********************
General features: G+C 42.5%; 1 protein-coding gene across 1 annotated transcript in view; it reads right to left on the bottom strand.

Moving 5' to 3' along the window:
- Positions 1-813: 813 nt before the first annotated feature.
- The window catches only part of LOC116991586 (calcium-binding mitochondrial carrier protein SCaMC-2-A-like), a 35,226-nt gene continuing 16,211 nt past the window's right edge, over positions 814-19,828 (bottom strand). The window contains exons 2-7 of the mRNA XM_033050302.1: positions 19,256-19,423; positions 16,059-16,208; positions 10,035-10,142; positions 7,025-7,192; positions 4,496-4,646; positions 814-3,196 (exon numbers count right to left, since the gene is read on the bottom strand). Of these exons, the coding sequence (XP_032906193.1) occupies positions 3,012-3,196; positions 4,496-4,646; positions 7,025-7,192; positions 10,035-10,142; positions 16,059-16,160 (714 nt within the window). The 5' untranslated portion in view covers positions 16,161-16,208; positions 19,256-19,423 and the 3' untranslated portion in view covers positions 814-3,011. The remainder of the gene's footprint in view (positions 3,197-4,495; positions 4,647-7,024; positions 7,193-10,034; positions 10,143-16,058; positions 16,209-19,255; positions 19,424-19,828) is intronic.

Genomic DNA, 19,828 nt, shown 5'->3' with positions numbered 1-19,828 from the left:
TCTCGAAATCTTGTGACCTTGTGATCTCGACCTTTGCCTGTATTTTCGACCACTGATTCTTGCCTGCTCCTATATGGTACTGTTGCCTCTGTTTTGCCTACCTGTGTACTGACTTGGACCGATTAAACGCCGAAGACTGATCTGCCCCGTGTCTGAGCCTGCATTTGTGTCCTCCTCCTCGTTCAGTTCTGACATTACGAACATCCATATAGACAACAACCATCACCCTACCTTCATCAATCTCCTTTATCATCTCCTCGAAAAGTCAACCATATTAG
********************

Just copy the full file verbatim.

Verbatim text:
General features: G+C 42.5%; 1 protein-coding gene across 1 annotated transcript in view; it reads right to left on the bottom strand.

Moving 5' to 3' along the window:
- Positions 1-813: 813 nt before the first annotated feature.
- The window catches only part of LOC116991586 (calcium-binding mitochondrial carrier protein SCaMC-2-A-like), a 35,226-nt gene continuing 16,211 nt past the window's right edge, over positions 814-19,828 (bottom strand). The window contains exons 2-7 of the mRNA XM_033050302.1: positions 19,256-19,423; positions 16,059-16,208; positions 10,035-10,142; positions 7,025-7,192; positions 4,496-4,646; positions 814-3,196 (exon numbers count right to left, since the gene is read on the bottom strand). Of these exons, the coding sequence (XP_032906193.1) occupies positions 3,012-3,196; positions 4,496-4,646; positions 7,025-7,192; positions 10,035-10,142; positions 16,059-16,160 (714 nt within the window). The 5' untranslated portion in view covers positions 16,161-16,208; positions 19,256-19,423 and the 3' untranslated portion in view covers positions 814-3,011. The remainder of the gene's footprint in view (positions 3,197-4,495; positions 4,647-7,024; positions 7,193-10,034; positions 10,143-16,058; positions 16,209-19,255; positions 19,424-19,828) is intronic.

Genomic DNA, 19,828 nt, shown 5'->3' with positions numbered 1-19,828 from the left:
TCTCGAAATCTTGTGACCTTGTGATCTCGACCTTTGCCTGTATTTTCGACCACTGATTCTTGCCTGCTCCTATATGGTACTGTTGCCTCTGTTTTGCCTACCTGTGTACTGACTTGGACCGATTAAACGCCGAAGACTGATCTGCCCCGTGTCTGAGCCTGCATTTGTGTCCTCCTCCTCGTTCAGTTCTGACATTACGAACATCCATATAGACAACAACCATCACCCTACCTTCATCAATCTCCTTTATCATCTCCTCGAAAAGTCAACCATATTAG